This bottle was released right at the end of the year and has managed to sneak into second spot at the very last minute. This was my Christmas present to myself so it’s only just been opened and at the time of writing there I’ve not reviewed it. This is the inaugural bottling by the lads at Skylark Spirits and is a 15 year old single cask New Yarmouth rum, bottled at full strength and from the NYE/EM marque which comes in at a whopping 1300-1400 gr/hlaa on the ester level. I was kindly sent a sample of this ahead of release and immediately pre-ordered a bottle…..I don’t even think I asked them the price, it was that good. I recall spending literally an hour just nosing this.

 

 

Top spot and my number 1 rum of the year goes to:

Foursquare Nobiliary

What is there to say about this one? Not only my favourite rums of 2020 but one of my favourite rums so far since I’ve been blogging. When I first saw the label I did a little eye-roll thinking it was going to be yet another 100% ex-bourbon cask Foursquare rum, which we get every year under the vintage releases, then I opened it. Boy how wrong I was. Utterly fabulous rum and a no-brainer to make my top spot.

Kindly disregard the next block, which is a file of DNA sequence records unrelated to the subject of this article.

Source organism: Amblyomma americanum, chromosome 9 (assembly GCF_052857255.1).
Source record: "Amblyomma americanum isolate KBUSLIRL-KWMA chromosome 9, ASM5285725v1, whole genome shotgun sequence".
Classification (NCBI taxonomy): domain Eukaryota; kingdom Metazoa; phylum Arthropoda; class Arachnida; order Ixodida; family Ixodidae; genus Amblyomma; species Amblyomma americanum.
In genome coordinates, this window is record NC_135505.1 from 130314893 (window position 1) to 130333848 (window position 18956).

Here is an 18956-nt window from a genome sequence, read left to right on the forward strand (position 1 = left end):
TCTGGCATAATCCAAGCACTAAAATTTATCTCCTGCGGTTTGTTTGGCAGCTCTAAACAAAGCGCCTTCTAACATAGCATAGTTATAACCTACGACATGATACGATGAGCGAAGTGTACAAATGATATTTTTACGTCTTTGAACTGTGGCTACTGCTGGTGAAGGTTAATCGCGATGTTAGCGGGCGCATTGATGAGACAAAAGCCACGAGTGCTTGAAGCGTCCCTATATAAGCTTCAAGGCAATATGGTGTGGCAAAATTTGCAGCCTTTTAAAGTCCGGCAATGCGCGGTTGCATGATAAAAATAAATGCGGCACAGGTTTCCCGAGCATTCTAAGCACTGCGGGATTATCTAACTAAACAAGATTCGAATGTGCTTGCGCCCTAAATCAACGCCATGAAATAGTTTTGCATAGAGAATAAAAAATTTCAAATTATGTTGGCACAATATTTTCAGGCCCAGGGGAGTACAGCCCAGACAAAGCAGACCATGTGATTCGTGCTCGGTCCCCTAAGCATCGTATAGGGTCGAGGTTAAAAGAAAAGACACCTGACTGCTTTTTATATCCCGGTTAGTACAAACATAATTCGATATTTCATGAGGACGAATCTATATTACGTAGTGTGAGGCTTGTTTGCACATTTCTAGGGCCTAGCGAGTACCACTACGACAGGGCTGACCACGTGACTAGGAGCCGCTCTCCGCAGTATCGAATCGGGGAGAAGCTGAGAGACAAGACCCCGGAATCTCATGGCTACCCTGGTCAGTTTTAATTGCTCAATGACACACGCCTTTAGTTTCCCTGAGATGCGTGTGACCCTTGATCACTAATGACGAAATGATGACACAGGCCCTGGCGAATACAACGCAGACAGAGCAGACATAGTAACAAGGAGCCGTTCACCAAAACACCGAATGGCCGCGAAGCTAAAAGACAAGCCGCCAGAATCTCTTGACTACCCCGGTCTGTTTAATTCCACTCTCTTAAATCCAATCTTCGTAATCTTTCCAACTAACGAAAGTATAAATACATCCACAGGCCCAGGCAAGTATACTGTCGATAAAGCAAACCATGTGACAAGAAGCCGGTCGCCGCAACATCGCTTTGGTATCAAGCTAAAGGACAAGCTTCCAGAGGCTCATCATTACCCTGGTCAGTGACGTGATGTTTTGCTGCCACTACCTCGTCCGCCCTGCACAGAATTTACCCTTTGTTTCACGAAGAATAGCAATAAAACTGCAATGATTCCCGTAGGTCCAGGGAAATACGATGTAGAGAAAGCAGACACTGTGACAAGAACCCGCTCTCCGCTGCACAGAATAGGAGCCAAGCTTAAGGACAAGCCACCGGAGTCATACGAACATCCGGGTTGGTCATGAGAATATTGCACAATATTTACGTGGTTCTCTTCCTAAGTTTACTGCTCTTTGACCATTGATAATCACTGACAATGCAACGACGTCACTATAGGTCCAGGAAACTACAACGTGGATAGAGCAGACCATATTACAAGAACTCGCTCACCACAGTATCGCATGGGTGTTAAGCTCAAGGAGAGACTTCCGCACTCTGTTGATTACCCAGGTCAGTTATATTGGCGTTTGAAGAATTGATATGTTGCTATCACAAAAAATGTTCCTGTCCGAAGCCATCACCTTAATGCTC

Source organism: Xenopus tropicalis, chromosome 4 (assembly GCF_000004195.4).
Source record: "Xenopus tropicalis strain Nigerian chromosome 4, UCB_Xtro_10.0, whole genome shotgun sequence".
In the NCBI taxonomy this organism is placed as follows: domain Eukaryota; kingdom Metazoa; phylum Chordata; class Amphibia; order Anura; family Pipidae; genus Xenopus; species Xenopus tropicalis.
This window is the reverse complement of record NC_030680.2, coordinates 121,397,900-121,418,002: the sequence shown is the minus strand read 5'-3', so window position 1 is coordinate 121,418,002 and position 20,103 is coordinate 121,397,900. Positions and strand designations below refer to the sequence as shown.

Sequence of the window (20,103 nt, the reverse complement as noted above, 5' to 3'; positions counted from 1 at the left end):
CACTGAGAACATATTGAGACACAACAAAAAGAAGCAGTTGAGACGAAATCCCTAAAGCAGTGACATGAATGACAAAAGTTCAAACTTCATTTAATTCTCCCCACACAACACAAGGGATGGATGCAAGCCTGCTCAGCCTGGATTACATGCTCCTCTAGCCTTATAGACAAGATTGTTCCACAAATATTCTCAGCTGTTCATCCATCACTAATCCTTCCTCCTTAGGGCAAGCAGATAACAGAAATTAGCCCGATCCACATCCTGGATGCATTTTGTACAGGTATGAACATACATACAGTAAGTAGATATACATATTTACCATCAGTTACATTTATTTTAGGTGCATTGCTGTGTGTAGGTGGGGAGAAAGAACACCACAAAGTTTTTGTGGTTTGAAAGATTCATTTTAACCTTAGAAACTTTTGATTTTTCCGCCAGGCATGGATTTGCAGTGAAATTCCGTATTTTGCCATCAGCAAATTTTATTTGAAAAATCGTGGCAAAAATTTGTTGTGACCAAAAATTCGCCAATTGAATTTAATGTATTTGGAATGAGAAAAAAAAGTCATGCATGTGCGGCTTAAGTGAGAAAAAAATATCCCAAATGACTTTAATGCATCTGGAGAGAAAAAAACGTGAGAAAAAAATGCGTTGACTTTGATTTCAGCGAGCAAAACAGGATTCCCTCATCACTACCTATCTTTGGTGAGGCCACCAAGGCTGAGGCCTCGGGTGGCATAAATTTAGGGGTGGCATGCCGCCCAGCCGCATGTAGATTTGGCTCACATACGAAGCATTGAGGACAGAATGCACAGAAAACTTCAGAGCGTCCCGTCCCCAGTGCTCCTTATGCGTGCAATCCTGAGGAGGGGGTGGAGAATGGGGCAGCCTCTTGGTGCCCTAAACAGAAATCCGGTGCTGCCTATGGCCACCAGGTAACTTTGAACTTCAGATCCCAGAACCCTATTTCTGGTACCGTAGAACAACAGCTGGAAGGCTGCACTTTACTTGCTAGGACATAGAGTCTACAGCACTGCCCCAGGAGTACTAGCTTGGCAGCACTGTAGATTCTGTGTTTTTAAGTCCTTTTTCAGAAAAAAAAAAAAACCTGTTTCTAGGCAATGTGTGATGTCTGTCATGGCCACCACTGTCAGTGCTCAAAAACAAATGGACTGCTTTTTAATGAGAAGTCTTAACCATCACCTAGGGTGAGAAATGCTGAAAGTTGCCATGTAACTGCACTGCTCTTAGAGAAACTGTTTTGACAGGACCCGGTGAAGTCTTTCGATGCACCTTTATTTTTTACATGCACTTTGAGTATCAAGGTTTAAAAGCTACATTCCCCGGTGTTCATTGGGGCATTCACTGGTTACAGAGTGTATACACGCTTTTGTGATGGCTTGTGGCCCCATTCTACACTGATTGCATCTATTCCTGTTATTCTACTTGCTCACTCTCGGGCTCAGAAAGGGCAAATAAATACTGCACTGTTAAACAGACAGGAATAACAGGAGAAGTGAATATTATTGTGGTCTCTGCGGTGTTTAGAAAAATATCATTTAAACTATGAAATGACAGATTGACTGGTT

So there we have it. My favourite rums of 2020. The takeaways from there are 2 things; firstly there’s a good range that’s fallen into my top 5 – that’s not deliberate, if my favourite rums were all Jamaican then that’s what my list would be – but we’ve got a scatter across Jamaica, a blend, a couple of Barbadians and rum from a country I’d never tried before. This is a good thing and shows that incredible stuff is coming from many different taste profiles and not limited to 1 style, country or region. The second is that these are all limited releases. I’m sorry about that, and if you’ve not been able to get your hands on any of them then that is a shame. This isn’t as good as the first takeaway. The rum is there, clearly, but no continuous release has made it. I’d really like to see 2021 lifting up bottles from core ranges and continuous releases and at least one getting into my top 5 next year – this would help everyone from the distilleries right down to the consumers. Let’s drink the best rum we can.